With a majority of American citizens set to receive stimulus checks, there is no better time to reach out to voters about Universal Basic Income.
Deep canvassing is a technique that is quietly gaining momentum. Although it has been in practice for centuries, the term was coined by David Fleischer, who leads the Leadership LAB of the Los Angeles LGBT Center, after the passage of Proposition 8 in the 2008 California ballot measure, banning same-sex marriage in the state. This devastating loss propelled Fleischer to go to the heart of those who voted for the measure, coming up with an initiative that resulted in a 1 in 10 success rate in changing the voter’s mind.
Unlike conventional canvassing which involves scripted questions and targets voters who already agree with the viewpoint of the canvassers (as in Get Out the Vote campaigns), deep canvassing reaches out to voters who may disagree with the canvassers’ position.
The essence of deep canvassing is to build trust of the voters so that they become more open to ideas they are opposed to. For this reason, it is more suited for issue advocacy than for political candidacy.
Instead of firing off bullet points of questions, deep canvassing starts with listening. Typical sessions last 15 to 20 minutes and it is not uncommon to revisit the same voter multiple times over several months or years. It is a slow, long-term process, and therefore not a good tool for an election season. Rather, it is a powerful foundation-building process that leads to winning an election or a ballot measure if conducted a year or two in advance.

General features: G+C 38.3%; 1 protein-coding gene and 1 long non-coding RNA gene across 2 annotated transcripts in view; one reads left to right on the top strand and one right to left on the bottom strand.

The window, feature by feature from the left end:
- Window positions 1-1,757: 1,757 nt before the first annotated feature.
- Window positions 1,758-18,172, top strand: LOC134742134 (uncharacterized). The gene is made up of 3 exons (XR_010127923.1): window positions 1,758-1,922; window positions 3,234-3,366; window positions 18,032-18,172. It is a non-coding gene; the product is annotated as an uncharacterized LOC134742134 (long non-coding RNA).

Moreover, it is proven to produce long lasting results and provide valuable information, the kind that is not easily conveyed in numbers and check marks. It is a way to build a meaningful network that gives power to organizations and candidates who are willing to put in the time and work.
But perhaps the most valuable aspect of deep canvassing might be that it builds empathy on both sides. People who volunteer to deep-canvas already have a high level of empathy, but they don’t often find opportunities in social situations to speak to people who hold opposite views. With adequate support and training, deep canvassers develop a high level of emotional intelligence and become valuable assets to the community.
We are currently in research and development for deep canvassing specifically designed for UBI advocacy. Our first step is pandemic UBI phone banking, in which volunteers will be calling their friends and family to find out how they feel about UBI, now that its concept has become familiar to many Americans. Make sure to sign up for our newsletter to receive updates.
Photo:Jeffrey Fountain/Courtesy of Los Angeles LGBT Center